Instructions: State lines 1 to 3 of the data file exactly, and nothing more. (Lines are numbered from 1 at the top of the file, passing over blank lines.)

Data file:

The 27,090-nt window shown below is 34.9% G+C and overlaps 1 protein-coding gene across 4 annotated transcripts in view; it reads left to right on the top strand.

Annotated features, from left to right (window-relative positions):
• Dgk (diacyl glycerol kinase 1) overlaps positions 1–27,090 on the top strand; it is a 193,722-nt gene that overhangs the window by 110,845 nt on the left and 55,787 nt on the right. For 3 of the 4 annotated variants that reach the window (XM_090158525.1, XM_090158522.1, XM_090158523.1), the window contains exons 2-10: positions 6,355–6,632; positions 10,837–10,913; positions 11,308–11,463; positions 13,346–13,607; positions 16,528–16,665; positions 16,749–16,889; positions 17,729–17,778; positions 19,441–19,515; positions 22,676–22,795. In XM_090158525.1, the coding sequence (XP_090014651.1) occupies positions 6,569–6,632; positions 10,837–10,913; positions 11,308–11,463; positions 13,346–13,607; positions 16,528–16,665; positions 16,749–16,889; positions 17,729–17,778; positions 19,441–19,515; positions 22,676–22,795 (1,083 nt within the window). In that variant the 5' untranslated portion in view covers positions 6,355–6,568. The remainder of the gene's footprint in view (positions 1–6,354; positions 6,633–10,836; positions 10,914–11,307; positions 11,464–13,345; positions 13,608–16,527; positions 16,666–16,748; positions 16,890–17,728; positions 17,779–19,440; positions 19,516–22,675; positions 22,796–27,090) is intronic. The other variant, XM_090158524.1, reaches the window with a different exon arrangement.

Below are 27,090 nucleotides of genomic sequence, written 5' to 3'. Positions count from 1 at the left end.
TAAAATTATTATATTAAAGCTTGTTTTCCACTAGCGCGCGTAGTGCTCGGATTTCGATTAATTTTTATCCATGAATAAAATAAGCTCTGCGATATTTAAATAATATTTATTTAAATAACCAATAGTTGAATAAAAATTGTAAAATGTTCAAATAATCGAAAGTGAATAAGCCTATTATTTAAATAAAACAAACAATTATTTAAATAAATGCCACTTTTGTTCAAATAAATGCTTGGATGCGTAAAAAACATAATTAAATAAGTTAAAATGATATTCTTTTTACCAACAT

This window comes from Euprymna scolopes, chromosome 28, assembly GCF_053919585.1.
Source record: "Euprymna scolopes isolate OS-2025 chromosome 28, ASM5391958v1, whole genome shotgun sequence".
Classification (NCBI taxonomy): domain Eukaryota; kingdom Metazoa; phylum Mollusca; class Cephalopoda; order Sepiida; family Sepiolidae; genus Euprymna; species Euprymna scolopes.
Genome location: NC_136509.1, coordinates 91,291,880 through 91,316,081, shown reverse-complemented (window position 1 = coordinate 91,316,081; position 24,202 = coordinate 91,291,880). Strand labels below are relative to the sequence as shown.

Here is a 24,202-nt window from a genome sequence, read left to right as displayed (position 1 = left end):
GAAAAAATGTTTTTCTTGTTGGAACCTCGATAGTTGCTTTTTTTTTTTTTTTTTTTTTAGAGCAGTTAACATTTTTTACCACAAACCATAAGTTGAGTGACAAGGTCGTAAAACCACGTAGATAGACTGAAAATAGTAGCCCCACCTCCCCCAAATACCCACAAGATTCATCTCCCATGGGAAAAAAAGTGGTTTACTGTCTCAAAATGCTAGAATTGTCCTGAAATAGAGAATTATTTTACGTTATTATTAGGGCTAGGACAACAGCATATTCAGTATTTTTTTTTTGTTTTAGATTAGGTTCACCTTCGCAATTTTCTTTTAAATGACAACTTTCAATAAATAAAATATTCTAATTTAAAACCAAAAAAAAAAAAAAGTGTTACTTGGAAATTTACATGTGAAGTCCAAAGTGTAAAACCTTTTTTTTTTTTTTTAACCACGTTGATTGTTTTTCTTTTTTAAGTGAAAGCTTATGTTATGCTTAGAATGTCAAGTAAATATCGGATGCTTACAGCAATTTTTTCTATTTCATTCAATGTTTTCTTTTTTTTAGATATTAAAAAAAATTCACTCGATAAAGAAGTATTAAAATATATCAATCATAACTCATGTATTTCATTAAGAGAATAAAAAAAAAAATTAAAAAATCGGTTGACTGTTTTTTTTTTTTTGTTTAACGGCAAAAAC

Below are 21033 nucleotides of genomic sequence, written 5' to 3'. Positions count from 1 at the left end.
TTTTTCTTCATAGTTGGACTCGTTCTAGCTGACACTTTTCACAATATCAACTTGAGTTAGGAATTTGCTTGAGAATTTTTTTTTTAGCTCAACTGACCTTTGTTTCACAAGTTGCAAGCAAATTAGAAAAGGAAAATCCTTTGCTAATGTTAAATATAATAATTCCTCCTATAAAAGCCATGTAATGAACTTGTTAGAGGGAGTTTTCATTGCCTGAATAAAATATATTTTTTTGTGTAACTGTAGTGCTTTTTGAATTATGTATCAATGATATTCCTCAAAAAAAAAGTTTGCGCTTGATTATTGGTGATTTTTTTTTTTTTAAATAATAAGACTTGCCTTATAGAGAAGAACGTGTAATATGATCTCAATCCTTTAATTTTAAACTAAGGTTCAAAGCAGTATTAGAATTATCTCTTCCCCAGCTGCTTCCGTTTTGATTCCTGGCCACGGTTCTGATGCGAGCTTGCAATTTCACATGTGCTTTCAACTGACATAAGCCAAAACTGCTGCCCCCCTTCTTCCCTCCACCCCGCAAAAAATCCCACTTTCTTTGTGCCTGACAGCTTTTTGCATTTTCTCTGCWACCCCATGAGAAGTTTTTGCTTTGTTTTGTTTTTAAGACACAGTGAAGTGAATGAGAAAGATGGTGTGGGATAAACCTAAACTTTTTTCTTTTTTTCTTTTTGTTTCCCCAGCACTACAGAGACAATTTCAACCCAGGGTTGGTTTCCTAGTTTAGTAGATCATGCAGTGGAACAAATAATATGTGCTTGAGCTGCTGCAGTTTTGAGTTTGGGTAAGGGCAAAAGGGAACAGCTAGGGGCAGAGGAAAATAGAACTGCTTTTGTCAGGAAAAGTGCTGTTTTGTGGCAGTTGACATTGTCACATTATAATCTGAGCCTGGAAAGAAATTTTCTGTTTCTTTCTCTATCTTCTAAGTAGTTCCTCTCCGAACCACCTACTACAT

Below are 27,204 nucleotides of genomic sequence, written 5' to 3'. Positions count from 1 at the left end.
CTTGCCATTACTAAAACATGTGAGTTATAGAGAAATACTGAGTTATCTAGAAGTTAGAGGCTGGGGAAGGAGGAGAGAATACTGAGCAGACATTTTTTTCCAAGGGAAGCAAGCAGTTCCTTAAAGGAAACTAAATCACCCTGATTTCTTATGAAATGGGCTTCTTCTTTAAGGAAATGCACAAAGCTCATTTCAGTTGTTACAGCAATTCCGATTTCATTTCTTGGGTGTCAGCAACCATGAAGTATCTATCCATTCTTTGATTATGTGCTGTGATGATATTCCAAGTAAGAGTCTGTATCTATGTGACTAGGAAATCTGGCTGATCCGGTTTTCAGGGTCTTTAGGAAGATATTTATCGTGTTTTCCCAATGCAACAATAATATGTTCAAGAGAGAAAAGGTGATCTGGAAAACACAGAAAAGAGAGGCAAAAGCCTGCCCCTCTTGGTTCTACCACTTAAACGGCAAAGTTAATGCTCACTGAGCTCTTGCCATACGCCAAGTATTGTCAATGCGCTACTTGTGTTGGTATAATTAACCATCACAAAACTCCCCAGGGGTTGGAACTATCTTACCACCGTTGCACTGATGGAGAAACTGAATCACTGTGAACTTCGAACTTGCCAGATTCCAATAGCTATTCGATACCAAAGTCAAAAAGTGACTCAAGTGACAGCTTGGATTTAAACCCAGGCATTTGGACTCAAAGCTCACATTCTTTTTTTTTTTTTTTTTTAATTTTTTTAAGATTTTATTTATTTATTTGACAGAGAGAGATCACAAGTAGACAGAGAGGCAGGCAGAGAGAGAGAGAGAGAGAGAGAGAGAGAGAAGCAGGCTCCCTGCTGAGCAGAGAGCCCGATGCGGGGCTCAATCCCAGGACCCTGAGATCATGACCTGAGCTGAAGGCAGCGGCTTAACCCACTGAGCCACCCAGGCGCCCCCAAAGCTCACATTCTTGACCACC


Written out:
The 27,090-nt window shown below is 34.9% G+C and overlaps 1 protein-coding gene across 4 annotated transcripts in view; it reads left to right on the top strand.

Annotated features, from left to right (window-relative positions):
• Dgk (diacyl glycerol kinase 1) overlaps positions 1–27,090 on the top strand; it is a 193,722-nt gene that overhangs the window by 110,845 nt on the left and 55,787 nt on the right. For 3 of the 4 annotated variants that reach the window (XM_090158525.1, XM_090158522.1, XM_090158523.1), the window contains exons 2-10: positions 6,355–6,632; positions 10,837–10,913; positions 11,308–11,463; positions 13,346–13,607; positions 16,528–16,665; positions 16,749–16,889; positions 17,729–17,778; positions 19,441–19,515; positions 22,676–22,795. In XM_090158525.1, the coding sequence (XP_090014651.1) occupies positions 6,569–6,632; positions 10,837–10,913; positions 11,308–11,463; positions 13,346–13,607; positions 16,528–16,665; positions 16,749–16,889; positions 17,729–17,778; positions 19,441–19,515; positions 22,676–22,795 (1,083 nt within the window). In that variant the 5' untranslated portion in view covers positions 6,355–6,568. The remainder of the gene's footprint in view (positions 1–6,354; positions 6,633–10,836; positions 10,914–11,307; positions 11,464–13,345; positions 13,608–16,527; positions 16,666–16,748; positions 16,890–17,728; positions 17,779–19,440; positions 19,516–22,675; positions 22,796–27,090) is intronic. The other variant, XM_090158524.1, reaches the window with a different exon arrangement.